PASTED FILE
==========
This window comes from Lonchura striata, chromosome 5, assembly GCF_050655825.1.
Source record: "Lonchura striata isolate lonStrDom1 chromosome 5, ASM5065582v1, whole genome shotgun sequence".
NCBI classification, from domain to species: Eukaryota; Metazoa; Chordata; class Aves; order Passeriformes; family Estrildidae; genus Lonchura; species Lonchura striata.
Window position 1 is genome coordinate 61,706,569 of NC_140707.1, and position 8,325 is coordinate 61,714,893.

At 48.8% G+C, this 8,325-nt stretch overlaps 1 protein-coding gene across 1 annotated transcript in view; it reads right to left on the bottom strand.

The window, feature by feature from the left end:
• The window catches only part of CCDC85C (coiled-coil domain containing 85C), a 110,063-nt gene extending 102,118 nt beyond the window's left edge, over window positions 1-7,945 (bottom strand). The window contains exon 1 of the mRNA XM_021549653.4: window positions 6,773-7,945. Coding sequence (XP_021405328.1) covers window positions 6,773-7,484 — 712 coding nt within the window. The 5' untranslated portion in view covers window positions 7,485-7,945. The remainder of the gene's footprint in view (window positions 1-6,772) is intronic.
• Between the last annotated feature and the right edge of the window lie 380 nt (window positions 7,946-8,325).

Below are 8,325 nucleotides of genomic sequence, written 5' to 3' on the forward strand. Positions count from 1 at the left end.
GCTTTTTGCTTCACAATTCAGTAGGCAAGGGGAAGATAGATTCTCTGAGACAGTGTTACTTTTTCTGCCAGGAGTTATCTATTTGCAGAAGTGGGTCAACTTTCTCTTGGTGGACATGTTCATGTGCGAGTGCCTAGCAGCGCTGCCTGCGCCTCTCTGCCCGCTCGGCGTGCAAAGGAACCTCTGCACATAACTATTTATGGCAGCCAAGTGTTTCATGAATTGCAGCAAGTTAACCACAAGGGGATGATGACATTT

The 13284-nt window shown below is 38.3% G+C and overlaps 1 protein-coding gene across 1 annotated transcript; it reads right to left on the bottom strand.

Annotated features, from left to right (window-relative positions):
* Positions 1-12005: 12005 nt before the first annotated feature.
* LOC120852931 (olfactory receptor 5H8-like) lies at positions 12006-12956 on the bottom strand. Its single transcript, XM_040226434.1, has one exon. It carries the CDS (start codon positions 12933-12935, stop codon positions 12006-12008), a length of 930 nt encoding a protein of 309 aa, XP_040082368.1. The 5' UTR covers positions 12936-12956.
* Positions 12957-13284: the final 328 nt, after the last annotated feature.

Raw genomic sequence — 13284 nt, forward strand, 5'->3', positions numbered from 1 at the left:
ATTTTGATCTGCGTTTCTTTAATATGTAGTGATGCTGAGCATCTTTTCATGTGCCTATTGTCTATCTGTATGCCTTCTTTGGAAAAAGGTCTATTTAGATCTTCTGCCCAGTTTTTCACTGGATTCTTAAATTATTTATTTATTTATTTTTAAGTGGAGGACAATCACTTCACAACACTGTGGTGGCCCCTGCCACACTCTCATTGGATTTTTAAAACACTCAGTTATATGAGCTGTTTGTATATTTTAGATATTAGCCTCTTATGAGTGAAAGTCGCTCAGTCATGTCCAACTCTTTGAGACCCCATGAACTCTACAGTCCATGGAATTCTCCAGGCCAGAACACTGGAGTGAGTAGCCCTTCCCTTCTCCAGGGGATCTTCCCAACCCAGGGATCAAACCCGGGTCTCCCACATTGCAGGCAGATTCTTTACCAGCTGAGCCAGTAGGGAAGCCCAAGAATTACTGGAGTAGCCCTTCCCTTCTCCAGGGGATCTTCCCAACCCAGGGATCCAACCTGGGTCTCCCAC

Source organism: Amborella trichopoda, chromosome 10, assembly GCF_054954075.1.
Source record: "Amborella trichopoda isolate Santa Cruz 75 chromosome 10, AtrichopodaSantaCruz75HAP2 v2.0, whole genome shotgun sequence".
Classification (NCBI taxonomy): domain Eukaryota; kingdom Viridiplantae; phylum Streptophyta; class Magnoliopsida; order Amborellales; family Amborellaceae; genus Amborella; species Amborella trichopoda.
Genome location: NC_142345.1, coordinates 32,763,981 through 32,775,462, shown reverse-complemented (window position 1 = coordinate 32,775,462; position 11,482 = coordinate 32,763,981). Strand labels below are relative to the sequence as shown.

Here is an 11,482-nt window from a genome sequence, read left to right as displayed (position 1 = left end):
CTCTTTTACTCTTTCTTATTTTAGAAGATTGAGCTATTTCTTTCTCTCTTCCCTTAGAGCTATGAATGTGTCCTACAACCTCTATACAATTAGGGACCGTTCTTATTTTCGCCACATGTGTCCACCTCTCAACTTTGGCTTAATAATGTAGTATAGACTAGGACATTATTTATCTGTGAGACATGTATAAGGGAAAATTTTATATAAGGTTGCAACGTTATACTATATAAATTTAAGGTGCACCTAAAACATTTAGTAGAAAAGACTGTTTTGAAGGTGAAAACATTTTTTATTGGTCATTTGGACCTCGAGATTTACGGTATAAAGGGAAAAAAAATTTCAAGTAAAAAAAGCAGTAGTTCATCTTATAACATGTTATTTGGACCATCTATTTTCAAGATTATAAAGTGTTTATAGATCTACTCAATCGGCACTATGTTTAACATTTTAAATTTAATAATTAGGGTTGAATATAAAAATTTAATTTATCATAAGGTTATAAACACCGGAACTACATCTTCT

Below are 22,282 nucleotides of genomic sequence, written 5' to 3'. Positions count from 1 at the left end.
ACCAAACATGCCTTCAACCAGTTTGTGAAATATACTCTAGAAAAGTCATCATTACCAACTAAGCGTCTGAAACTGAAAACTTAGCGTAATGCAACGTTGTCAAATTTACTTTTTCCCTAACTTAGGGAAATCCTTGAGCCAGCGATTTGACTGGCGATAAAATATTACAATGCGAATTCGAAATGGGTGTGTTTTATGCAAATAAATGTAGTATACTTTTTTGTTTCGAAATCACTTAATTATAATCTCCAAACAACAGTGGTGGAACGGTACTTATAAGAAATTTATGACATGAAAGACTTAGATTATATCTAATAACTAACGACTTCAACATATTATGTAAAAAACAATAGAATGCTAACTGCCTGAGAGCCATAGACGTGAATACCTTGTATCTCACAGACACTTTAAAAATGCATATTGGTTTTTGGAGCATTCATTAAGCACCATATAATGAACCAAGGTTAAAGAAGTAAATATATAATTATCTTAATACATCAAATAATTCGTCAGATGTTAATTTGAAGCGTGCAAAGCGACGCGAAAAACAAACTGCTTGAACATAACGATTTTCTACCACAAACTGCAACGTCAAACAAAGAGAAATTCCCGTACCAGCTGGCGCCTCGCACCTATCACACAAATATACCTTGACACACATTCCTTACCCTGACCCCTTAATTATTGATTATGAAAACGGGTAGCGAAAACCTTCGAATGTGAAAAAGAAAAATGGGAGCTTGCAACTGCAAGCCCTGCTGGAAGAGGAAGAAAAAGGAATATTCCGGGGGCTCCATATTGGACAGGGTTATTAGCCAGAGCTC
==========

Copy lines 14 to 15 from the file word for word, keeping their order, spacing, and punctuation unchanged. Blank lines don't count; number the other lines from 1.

* LOC120852931 (olfactory receptor 5H8-like) lies at positions 12006-12956 on the bottom strand. Its single transcript, XM_040226434.1, has one exon. It carries the CDS (start codon positions 12933-12935, stop codon positions 12006-12008), a length of 930 nt encoding a protein of 309 aa, XP_040082368.1. The 5' UTR covers positions 12936-12956.
* Positions 12957-13284: the final 328 nt, after the last annotated feature.